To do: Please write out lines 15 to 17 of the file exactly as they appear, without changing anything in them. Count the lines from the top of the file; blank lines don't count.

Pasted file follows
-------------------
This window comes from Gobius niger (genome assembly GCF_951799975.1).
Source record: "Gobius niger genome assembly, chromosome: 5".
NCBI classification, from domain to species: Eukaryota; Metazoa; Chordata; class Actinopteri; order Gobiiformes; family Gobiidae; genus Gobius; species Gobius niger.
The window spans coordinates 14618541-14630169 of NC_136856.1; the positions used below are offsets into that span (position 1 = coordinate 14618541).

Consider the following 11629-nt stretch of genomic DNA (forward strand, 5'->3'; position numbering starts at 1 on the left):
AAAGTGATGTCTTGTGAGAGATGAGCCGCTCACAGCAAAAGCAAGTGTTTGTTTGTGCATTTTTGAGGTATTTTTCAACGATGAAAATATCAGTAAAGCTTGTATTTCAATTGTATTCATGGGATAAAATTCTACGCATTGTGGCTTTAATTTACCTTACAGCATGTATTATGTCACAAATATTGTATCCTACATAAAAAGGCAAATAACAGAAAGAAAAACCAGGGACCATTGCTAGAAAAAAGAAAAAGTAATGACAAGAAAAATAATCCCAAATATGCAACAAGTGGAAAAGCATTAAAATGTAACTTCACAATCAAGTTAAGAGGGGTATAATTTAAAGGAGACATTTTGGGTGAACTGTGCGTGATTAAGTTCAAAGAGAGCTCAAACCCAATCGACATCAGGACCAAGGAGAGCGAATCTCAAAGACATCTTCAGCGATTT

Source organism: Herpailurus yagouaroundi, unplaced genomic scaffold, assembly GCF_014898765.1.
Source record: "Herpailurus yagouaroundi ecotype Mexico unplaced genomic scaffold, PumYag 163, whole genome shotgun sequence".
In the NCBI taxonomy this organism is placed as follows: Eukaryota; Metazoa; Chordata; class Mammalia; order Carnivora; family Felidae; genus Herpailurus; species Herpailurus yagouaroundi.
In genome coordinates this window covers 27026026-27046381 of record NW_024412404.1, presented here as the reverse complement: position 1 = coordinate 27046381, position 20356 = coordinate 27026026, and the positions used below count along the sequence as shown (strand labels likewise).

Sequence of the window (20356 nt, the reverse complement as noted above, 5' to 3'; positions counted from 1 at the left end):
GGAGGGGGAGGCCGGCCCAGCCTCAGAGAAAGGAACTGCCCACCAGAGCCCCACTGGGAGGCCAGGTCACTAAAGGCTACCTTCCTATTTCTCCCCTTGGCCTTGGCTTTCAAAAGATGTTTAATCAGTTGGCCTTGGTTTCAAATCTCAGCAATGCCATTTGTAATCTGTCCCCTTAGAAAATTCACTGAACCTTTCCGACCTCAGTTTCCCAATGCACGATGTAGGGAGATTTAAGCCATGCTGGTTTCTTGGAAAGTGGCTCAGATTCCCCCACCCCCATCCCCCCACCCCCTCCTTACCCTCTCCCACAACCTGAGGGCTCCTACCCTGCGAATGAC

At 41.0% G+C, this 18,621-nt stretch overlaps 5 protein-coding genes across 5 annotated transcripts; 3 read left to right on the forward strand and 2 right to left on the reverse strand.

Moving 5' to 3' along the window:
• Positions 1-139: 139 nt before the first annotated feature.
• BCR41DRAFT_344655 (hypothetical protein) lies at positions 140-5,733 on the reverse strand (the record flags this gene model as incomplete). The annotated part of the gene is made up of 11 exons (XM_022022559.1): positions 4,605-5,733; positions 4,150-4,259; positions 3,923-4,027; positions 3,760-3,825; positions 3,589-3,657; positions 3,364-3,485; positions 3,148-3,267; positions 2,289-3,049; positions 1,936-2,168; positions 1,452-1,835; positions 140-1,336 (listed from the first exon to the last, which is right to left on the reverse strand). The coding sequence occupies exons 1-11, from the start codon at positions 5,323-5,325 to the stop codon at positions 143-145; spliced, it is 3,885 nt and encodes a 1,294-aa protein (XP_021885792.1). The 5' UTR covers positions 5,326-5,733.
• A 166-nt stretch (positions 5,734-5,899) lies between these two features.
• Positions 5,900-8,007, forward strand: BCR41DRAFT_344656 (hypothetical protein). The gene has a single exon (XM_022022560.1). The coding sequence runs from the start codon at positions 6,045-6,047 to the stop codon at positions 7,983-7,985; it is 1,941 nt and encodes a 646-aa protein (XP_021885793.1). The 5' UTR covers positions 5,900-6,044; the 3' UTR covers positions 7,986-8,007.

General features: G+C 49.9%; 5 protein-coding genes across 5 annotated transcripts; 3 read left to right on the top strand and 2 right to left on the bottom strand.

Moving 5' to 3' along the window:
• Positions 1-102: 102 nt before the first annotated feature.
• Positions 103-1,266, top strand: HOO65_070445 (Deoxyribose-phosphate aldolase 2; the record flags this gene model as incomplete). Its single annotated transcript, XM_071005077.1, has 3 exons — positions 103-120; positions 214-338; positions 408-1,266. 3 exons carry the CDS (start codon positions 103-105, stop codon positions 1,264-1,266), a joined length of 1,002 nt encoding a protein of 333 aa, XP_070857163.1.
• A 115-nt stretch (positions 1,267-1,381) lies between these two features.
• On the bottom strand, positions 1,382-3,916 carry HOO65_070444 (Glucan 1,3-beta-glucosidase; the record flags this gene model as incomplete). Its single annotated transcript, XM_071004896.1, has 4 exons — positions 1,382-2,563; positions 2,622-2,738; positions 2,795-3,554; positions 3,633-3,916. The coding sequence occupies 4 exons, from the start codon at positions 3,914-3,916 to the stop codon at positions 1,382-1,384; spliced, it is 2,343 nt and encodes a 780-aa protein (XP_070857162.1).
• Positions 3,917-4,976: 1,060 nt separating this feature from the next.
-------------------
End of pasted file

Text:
• Positions 1-139: 139 nt before the first annotated feature.
• BCR41DRAFT_344655 (hypothetical protein) lies at positions 140-5,733 on the reverse strand (the record flags this gene model as incomplete). The annotated part of the gene is made up of 11 exons (XM_022022559.1): positions 4,605-5,733; positions 4,150-4,259; positions 3,923-4,027; positions 3,760-3,825; positions 3,589-3,657; positions 3,364-3,485; positions 3,148-3,267; positions 2,289-3,049; positions 1,936-2,168; positions 1,452-1,835; positions 140-1,336 (listed from the first exon to the last, which is right to left on the reverse strand). The coding sequence occupies exons 1-11, from the start codon at positions 5,323-5,325 to the stop codon at positions 143-145; spliced, it is 3,885 nt and encodes a 1,294-aa protein (XP_021885792.1). The 5' UTR covers positions 5,326-5,733.
• A 166-nt stretch (positions 5,734-5,899) lies between these two features.